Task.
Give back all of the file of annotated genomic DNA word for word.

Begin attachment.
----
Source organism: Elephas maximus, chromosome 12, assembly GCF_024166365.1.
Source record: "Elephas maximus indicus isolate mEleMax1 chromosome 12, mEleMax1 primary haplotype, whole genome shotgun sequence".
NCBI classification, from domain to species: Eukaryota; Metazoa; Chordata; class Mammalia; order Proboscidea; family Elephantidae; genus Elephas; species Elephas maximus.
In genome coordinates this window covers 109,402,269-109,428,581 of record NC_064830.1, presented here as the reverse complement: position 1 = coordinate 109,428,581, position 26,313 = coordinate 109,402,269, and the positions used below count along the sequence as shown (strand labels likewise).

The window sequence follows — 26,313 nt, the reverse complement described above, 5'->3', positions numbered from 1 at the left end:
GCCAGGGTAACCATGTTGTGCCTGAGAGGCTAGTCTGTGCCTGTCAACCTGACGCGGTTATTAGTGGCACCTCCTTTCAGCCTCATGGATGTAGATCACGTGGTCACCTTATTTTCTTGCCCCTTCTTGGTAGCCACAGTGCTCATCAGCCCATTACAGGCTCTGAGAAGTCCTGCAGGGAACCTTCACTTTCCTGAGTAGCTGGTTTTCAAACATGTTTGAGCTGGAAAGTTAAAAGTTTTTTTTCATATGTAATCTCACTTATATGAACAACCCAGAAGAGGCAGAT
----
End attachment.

Source organism: Elephas maximus, chromosome 12, assembly GCF_024166365.1.
Source record: "Elephas maximus indicus isolate mEleMax1 chromosome 12, mEleMax1 primary haplotype, whole genome shotgun sequence".
NCBI classification, from domain to species: Eukaryota; Metazoa; Chordata; class Mammalia; order Proboscidea; family Elephantidae; genus Elephas; species Elephas maximus.
In genome coordinates this window covers 109,402,269-109,428,581 of record NC_064830.1, presented here as the reverse complement: position 1 = coordinate 109,428,581, position 26,313 = coordinate 109,402,269, and the positions used below count along the sequence as shown (strand labels likewise).

The window sequence follows — 26,313 nt, the reverse complement described above, 5'->3', positions numbered from 1 at the left end:
GCCAGGGTAACCATGTTGTGCCTGAGAGGCTAGTCTGTGCCTGTCAACCTGACGCGGTTATTAGTGGCACCTCCTTTCAGCCTCATGGATGTAGATCACGTGGTCACCTTATTTTCTTGCCCCTTCTTGGTAGCCACAGTGCTCATCAGCCCATTACAGGCTCTGAGAAGTCCTGCAGGGAACCTTCACTTTCCTGAGTAGCTGGTTTTCAAACATGTTTGAGCTGGAAAGTTAAAAGTTTTTTTTCATATGTAATCTCACTTATATGAACAACCCAGAAGAGGCAGAT